As part of its “Definitive List of Must-Read Poetry Books from 2016 (So Far),” Flavorwire has posted a short review of Bernadette Mayer’s new book, Works and Days (which is about to appear from New Directions), by Jonathan Sturgeon.
Sturgeon notes that Mayer’s book is obviously in dialogue with Hesiod’s ancient work of the same name: “In keeping with the title (and theme) of ‘the original’ Works and Days, Mayer includes calendar poems that double as wry, poignant notes on her life and condition.”
He concludes with quite a rave:
The experience of reading Works and Days is exhilarating; it’s like encountering a new, never-before-seen contemporary artwork you know will stand the test of time — like it must have felt to see [Mayer’s landmark work] Memory in 1972. Or maybe it is this. It reaches back to the beginning of art by way of its political economy of the everyday, its honest humor about the ridiculousness of the writer’s experience in 21st century life, its emphasis on solidarity with the exploited. There is no other book from this year I’d more like to read again.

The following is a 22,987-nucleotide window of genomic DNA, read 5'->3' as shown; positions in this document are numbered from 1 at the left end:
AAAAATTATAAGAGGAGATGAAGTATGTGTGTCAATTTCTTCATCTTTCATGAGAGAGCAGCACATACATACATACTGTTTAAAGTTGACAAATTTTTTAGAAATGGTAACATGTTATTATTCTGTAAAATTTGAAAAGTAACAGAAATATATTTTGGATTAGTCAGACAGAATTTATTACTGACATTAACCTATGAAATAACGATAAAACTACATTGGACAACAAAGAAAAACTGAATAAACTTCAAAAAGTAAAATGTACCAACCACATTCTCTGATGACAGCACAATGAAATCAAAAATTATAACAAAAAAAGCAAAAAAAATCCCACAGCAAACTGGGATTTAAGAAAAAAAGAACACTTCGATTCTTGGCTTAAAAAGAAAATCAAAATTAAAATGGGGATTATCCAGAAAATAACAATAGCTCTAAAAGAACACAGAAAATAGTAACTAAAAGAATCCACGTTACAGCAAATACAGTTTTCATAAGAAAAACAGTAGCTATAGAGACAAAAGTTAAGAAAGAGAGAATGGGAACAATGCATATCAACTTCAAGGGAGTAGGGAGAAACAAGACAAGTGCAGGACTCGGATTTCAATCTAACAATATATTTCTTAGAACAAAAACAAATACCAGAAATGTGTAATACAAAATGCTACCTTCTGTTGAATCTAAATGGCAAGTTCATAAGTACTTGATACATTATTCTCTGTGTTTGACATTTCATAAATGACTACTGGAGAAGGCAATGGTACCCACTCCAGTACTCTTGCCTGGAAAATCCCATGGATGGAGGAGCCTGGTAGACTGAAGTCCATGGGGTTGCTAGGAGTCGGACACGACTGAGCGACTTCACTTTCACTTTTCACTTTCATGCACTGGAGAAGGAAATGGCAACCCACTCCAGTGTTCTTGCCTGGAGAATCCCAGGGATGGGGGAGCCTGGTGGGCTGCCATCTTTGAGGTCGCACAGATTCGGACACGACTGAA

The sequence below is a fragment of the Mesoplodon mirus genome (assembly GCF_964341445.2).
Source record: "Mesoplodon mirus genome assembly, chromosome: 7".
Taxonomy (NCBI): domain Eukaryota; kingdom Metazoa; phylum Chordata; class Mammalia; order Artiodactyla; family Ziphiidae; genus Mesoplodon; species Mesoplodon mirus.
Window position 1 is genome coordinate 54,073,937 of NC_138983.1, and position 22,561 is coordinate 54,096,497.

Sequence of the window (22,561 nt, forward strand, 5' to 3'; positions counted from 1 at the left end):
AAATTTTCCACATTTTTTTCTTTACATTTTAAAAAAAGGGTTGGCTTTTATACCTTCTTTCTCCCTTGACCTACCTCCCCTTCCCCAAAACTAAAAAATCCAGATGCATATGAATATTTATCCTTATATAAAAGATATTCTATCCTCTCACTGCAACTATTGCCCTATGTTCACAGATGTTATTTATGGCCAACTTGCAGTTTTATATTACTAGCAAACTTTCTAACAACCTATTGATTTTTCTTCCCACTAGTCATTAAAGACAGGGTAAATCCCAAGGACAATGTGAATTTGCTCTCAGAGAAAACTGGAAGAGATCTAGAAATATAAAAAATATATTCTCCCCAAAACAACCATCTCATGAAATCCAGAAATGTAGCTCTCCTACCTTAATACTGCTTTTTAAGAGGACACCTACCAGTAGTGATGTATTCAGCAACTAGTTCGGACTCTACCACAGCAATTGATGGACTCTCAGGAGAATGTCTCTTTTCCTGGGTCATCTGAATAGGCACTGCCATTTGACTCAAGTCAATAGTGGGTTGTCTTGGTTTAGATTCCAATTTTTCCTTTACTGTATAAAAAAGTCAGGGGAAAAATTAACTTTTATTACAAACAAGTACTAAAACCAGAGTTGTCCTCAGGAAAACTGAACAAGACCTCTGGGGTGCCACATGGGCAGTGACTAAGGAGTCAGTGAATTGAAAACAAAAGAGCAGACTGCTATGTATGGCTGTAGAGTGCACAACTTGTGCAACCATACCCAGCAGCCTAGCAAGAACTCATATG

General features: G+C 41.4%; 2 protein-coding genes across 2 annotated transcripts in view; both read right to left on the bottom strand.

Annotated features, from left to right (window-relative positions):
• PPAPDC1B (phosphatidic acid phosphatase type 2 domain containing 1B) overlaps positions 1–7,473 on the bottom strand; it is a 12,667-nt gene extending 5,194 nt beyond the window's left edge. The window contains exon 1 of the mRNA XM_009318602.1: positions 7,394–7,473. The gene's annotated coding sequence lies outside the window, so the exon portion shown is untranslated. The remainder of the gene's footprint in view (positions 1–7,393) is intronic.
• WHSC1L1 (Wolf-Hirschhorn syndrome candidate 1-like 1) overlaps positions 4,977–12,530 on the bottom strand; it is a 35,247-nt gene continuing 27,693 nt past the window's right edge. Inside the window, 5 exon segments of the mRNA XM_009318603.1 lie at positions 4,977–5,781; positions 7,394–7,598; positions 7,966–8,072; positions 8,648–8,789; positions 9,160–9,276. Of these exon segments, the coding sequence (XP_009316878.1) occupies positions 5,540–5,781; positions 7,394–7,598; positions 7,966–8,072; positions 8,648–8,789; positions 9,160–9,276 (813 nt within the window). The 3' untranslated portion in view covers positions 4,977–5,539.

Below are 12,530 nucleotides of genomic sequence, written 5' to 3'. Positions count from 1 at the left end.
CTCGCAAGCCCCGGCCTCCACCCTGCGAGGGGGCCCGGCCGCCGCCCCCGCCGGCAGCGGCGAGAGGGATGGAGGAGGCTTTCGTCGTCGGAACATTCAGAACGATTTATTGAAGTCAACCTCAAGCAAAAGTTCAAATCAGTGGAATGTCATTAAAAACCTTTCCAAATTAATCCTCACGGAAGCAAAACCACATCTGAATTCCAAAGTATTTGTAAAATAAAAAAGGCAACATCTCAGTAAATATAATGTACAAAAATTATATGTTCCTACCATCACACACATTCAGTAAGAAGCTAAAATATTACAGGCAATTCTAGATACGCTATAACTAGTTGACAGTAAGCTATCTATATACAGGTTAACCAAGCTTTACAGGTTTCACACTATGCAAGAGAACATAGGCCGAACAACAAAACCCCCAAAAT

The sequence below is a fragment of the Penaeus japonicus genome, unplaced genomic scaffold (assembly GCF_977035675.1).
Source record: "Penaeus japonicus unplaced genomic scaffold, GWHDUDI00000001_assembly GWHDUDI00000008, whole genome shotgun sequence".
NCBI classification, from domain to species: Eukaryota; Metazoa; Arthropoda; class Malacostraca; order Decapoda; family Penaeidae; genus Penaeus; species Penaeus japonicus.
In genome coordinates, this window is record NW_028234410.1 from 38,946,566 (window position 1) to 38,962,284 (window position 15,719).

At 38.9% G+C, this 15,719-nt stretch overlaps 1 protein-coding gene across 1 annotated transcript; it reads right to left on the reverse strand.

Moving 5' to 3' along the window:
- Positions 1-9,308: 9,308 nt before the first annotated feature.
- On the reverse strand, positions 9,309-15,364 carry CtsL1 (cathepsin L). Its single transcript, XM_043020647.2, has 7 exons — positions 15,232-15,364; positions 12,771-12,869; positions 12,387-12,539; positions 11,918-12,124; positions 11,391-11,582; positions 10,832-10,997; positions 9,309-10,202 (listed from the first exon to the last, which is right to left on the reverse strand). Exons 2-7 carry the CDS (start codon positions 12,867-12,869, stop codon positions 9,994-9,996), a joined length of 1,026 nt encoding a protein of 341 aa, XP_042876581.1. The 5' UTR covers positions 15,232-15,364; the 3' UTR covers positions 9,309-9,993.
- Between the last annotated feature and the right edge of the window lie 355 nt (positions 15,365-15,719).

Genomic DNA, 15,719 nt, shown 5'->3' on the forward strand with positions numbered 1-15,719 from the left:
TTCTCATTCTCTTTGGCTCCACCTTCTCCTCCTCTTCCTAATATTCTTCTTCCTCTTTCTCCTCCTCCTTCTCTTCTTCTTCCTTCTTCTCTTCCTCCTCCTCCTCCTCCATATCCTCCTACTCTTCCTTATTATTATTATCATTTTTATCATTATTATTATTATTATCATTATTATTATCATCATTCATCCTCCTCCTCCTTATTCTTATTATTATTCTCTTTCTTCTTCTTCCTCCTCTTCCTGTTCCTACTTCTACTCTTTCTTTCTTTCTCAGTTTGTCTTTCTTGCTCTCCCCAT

If you’re interested in how Bernadette Mayer’s poetry explores the “political economy of the everyday,” please check out my just-published book, Attention Equals Life: The Pursuit of the Everyday in Contemporary Poetry and Culture, which has a chapter on Mayer’s poetics of everyday life.